I woke up just before sunrise on the morning of January 1, in a hotel room overlooking Half Moon Bay Harbour, and went to the balcony.
The first raspberry-coloured streaks of light of 2018.
A perfect Claude Monet moment, I thought. Unrepeatable, irreplaceable, fleeting.
And so I pulled out a panel from the day before (a failed attempt to capture the last sunset of 2017), put my “painting” windbreaker over my pajamas, and did my best to do the impossible.
Not only was the light changing every second, but even the boats were slowly turning around, in surrender to the mild waves of the harbour.
When I started, the mass of mountains and the harbour were fused into one huge and strange dark shape, and the boats were but black spots in the ocean of flickering light. But everything was growing lighter and clearer under my brush, the blues warmer and warmer, the yellows and the pinks, more and more intense.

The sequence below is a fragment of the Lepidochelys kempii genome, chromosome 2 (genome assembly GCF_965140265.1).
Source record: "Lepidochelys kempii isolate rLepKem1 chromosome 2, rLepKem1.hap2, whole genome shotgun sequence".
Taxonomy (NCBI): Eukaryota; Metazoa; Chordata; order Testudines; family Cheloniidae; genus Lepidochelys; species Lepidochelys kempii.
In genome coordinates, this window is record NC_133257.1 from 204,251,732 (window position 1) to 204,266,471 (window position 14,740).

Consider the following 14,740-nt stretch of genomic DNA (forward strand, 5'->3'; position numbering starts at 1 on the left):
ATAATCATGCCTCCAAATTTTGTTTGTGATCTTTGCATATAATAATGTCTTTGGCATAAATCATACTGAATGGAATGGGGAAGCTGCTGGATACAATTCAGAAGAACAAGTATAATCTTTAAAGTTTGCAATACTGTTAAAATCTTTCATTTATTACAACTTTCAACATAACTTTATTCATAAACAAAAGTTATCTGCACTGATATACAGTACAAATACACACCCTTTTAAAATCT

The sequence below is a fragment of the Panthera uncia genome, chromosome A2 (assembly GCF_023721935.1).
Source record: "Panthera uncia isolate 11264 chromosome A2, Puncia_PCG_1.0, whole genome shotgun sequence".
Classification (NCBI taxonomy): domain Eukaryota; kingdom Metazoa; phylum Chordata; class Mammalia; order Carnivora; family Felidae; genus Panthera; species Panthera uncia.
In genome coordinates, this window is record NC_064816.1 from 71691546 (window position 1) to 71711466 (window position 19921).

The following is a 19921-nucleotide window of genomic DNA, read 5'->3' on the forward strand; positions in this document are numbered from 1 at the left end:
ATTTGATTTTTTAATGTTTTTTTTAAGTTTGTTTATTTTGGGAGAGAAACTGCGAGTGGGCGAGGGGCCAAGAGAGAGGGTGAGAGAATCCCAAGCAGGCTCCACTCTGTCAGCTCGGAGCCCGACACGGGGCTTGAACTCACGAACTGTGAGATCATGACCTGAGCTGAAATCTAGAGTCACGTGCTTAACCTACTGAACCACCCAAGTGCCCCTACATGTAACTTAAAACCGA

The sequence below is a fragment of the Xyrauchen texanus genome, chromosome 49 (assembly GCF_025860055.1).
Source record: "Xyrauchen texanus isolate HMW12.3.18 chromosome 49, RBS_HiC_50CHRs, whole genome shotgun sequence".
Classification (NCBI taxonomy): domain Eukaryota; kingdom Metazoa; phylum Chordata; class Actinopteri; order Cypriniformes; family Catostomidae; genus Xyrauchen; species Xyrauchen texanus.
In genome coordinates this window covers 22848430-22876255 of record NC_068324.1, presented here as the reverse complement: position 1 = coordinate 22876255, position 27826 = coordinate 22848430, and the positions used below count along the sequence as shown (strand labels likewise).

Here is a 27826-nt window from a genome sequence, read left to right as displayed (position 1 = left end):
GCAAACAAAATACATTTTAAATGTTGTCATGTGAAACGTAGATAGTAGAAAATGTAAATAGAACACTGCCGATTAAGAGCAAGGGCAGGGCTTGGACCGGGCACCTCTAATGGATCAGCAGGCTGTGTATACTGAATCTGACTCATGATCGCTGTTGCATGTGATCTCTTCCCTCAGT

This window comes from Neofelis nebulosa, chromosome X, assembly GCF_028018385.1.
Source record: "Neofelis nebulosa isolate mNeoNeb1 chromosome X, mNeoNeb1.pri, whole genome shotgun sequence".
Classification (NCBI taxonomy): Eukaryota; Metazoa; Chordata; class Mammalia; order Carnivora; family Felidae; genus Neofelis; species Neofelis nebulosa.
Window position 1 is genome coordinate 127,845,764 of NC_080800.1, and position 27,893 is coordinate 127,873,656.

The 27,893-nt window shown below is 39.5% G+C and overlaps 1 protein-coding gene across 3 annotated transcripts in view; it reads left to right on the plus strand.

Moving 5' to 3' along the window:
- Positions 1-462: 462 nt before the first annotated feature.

Sooner or later, any plein air painter learns not to “chase the light”. The idea is to choose a moment one wants to capture, and stick with it to the best of one’s abilities, disregarding the changes in front of your eyes.
But this morning, this practical skill seemed utterly futile. Not only that, it would have made the whole experience meaningless.
All I could do was just stay there with the change, true to each next moment, however different it was from the previous one, watching the sun rise and work its alchemy.
The grand illusion of painting: a pause in the flow of time.
The spacetime of painting is always larger than a moment of time, and all impressions within this spacetime somehow merge into something that LOOKS like a single moment. But it is something different, a delicate marriage of a moment and a flow.
Something that can only exist in the space of a painting.